On the other hand, some examples of long-term investments are stocks, bonds, and mutual funds. These are often sought after by those who are working with a longer time frame and want the opportunity to generate more money. Knowing what your financial goals are will also help you determine whether short-term investing or long-term investing is better for you.

  1. What Types of Investments Should You Make?

The last factor you need to figure out when it comes to investment planning is the type of investments that you should make. There are many ways you can invest, so it’s imperative to do your research and weigh the pros and cons of each type before making any decision.

Choosing the wrong type of investment can seriously hinder your financial and personal goals and set you back with your finances. With investing, you generally don’t want to make any hasty decisions. Spend some time figuring out which type of investment is best for you and your financial situation. We’ll be discussing more about the different types of investments that you can make in the next chapter in the series.

Next Steps Toward Putting It All Together 

Once you’ve figured out the answer to all of the above questions, then comes the important part of creating your investment plan: putting it all together. When in doubt, you can always get help from a financial professional to guide you through your investing journey and answer any questions you may have. You can also use investing apps to help you get started.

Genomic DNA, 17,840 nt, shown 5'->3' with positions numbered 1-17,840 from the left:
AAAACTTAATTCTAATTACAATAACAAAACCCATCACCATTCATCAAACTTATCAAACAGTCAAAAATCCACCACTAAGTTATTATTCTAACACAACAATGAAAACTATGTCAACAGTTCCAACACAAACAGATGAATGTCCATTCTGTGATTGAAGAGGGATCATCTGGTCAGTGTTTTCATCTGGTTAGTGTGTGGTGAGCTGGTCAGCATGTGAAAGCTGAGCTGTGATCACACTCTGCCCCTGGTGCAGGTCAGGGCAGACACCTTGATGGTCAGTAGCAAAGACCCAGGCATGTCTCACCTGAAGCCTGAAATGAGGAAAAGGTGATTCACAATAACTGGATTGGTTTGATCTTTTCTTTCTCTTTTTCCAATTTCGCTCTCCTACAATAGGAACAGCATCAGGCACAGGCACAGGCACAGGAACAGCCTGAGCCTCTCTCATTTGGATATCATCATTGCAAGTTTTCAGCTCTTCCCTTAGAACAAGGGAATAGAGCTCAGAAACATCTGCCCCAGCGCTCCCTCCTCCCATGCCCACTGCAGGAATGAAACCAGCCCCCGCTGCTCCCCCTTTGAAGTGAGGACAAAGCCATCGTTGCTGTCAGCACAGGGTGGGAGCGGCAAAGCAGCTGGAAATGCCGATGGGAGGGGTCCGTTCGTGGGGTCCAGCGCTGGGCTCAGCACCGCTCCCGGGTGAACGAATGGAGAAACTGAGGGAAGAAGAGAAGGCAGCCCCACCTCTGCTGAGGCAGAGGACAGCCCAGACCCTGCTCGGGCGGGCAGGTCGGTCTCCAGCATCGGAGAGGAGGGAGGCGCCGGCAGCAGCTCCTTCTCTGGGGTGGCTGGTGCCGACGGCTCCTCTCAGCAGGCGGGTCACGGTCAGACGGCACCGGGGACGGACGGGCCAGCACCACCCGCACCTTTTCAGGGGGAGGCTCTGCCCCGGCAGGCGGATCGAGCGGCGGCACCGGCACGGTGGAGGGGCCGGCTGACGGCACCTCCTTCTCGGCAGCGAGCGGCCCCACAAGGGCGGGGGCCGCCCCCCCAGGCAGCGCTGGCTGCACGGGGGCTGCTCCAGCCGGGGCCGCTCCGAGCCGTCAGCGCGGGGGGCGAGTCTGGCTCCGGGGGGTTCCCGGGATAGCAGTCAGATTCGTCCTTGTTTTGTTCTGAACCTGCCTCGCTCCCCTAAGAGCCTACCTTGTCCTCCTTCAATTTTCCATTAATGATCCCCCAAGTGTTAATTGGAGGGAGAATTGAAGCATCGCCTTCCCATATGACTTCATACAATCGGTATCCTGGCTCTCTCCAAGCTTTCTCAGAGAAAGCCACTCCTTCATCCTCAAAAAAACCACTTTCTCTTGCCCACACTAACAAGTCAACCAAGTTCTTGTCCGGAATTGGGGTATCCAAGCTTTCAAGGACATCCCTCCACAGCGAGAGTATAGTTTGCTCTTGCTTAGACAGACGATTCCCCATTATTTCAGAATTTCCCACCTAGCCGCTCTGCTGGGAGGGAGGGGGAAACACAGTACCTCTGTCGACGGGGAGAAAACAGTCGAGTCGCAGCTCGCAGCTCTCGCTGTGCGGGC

You should aim to review your investment plan regularly and make changes as necessary. As we grow and change, so do our goals, and your investment plan should reflect that. Maybe you got a new job and can invest more money now. Or, maybe you had a kid and now need to start saving for their education. Whatever your situation may be, make sure to go back and review your plan often.

In Conclusion

Creating an investment plan is important for many reasons. Having a detailed plan that outlines your goals, timelines, and investing strategy can give you a better chance of generating higher returns. As a typical rule of thumb, when it comes to investing, the last thing you want to do is go into it blindly. If you’re more prepared, you’ll be in a better position to make smarter choices. So before you go ahead and start putting aside money for your investments, focus on creating an investment plan first.

And now that you’re familiar with why it’s important to have an investment plan and what goes into creating one for yourself, you can move onto the next chapter in the series, which covers the different types of investments.

This is for informational purposes only and should not be construed as legal, investment, credit repair, debt management, or tax advice.  You should seek the assistance of a professional for tax and investment advice.

Third-party links are provided as a convenience and for informational purposes only. Intuit accepts no responsibility for the accuracy, legality, or content on these sites.

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    Chapter 05: Types of Investments

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    Chapter 03: Benefits of Investing